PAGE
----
So the software does run wholly on the local PC, but cloud storage is apparently required. And when I pulled up the requirements page, it looks like they no longer support Windows 7, which I still run. Most of the free stuff will run on any platform, with local storage.

I didn't intend to knock the program itself; it seems to be easy to learn & use and is likely more bug-free than FreCAD. But some people (especially in the CAD world) seem to be less than happy that all their work product has to be stored on someone else's cloud server. It also means you're required to have a broadband connection to use it, and the unfortunate fact of life in the USA is that almost a quarter of US households can't get broadband (probably more than that, if you use a reasonable speed to define broadband).
 

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Fair points. It is true that all files are stored on Fusion's cloud and if you have a slow internet connection that could be a pain. To me, having all my files stored and backed up on Fusion's cloud is a good thing since I have a fast connection.

Fusion can export to any of dozens of formats and these can be stored locally or sent out for manufacturing.

But like I said before, there are lots of great programs our there and we should be thankful that so many of them are free to use.
 

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$200 bucks for Rhino3D. Good enough for NASA. Extremely intuitive. Exports to every type of CNC program language I've heard of. $1000 if you're aren't a student. The student version is the same as the $1000 dollar version. They know once they have you hooked, you're hooked. It is self contained. I order the CD so I always have a back up. I have 6 Terabytes of storage on the computer I just built. Rhino runs without using much resources, though in a CAD model, you make things in layers so you can work your GPU faster. ;)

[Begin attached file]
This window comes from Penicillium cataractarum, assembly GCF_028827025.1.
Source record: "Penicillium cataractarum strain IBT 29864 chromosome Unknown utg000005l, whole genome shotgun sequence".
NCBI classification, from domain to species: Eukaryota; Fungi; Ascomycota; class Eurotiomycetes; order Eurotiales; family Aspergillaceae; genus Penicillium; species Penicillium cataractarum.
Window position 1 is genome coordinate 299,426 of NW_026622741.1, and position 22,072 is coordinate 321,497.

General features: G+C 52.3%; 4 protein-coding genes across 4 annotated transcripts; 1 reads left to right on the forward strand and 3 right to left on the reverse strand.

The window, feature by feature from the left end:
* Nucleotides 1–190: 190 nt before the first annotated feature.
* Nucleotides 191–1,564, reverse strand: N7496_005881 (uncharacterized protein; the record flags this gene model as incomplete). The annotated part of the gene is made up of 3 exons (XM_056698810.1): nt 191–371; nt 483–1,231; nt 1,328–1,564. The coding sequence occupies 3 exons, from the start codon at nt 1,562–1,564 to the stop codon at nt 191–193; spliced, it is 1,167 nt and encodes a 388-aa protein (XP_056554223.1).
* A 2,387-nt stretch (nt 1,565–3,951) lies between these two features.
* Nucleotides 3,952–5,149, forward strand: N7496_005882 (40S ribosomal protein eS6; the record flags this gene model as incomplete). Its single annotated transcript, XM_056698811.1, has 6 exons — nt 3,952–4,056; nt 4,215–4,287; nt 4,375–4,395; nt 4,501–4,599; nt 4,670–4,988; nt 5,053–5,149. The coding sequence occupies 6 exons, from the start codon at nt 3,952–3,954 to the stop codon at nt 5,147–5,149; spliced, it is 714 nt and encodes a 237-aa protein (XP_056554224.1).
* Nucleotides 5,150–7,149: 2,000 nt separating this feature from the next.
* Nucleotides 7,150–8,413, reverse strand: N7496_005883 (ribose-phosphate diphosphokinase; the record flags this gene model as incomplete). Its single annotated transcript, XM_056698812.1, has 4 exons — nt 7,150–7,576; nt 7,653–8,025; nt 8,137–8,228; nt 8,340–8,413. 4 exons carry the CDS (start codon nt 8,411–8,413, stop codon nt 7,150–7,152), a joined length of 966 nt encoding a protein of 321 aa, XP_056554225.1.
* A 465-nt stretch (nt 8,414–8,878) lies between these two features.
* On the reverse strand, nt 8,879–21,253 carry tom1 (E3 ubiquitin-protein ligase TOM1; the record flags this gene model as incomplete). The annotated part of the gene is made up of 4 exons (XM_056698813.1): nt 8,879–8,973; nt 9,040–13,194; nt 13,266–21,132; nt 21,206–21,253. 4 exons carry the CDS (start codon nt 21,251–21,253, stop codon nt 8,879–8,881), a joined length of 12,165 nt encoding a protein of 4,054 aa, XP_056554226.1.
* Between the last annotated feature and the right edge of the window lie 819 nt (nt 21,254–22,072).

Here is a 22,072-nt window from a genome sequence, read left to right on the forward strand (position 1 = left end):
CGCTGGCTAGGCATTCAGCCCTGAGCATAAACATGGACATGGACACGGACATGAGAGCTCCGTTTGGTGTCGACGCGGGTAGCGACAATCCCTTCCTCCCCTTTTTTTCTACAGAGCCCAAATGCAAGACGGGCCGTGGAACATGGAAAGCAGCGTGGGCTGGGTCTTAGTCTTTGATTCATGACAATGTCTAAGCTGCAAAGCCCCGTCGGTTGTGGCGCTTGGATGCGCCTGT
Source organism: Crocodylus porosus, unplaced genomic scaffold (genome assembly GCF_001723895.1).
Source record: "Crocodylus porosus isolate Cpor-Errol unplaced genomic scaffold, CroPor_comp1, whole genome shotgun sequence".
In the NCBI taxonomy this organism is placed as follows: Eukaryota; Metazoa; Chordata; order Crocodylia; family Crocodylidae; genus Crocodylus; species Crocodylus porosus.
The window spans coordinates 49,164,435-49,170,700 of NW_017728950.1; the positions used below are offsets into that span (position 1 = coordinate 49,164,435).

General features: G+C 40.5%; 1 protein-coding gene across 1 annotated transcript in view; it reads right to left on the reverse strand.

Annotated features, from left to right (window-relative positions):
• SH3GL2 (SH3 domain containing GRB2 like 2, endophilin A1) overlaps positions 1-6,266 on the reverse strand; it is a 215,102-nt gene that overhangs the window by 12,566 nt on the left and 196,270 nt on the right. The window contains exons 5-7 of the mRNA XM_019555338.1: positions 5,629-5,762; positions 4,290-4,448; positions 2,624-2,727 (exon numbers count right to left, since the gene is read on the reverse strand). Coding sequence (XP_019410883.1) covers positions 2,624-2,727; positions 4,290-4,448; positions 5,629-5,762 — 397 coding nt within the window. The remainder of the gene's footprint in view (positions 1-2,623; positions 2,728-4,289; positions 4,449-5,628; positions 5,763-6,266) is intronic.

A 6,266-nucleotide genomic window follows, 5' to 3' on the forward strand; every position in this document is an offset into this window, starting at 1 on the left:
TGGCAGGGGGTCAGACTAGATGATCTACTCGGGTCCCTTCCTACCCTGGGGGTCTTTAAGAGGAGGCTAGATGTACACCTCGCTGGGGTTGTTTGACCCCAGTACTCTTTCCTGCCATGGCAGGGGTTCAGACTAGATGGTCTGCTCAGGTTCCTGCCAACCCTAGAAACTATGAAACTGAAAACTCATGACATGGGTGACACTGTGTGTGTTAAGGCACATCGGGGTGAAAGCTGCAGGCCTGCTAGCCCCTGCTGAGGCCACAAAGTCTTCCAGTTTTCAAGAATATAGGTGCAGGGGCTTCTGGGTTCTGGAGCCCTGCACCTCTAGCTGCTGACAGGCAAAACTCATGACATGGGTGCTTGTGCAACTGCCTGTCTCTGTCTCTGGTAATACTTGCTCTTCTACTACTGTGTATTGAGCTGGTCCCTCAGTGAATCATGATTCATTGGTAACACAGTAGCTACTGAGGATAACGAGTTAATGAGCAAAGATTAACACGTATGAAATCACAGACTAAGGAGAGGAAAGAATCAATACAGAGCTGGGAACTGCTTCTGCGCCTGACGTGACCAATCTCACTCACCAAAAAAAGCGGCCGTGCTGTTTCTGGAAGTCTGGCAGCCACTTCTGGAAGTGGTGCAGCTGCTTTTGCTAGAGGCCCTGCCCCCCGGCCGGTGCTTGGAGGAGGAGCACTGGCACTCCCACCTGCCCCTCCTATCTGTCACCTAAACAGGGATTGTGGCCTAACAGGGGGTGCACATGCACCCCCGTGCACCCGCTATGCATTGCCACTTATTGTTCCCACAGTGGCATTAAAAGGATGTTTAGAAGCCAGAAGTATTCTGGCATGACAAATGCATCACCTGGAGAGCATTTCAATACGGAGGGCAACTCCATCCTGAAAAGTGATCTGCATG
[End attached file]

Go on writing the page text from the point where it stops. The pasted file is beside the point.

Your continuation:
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Discussion Starter · #29 · (Edited)
The new micrometer arrived today so I was able to validate the original shaft tolerances on the KZ and KTM stems. All tolerances are now locked in on the diagram so this should be all you need to adapt a KTM Duke 390 front end to a KZ440/440LTD using the KZ440 allballs bearing kit. The KTM stem easily pops out using a 12T workshop press after heating the lower triple clamp. The new one can be pressed back in reverse. PM me for the high res drawing file and STEP file if needed.

The KTM forks are very close in length to the KZ forks, but have less static compression. The KZ steering stop also works perfectly for this front end, with the forks having plenty of tank clearance when using the handle risers. Will be looking to match a new set of adjustable shocks on the rear once the bike is together and the final weights are measured.

I'll have designs for a steering lock and a 320mm floating brake disc conversion for the OE KZ front wheel in the coming weeks also. Just waiting for this stem to arrive so I can get everything fitted up and measured.
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Here is a pic of the new axle stays and spacers test fitted. Waterjet cut from 0.375" mild steel plate.
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Discussion Starter · #32 ·
Update time! The custom steering stem finally arrived today! They weren't quite able to hit the clearance fit tolerance at the top so I had to remove about 20 microns of material, but half an hour later with some 600grit and the fit was perfect. Super excited to get the new front end together this weekend.

The custom shaft on the left next to the KTM part on the right: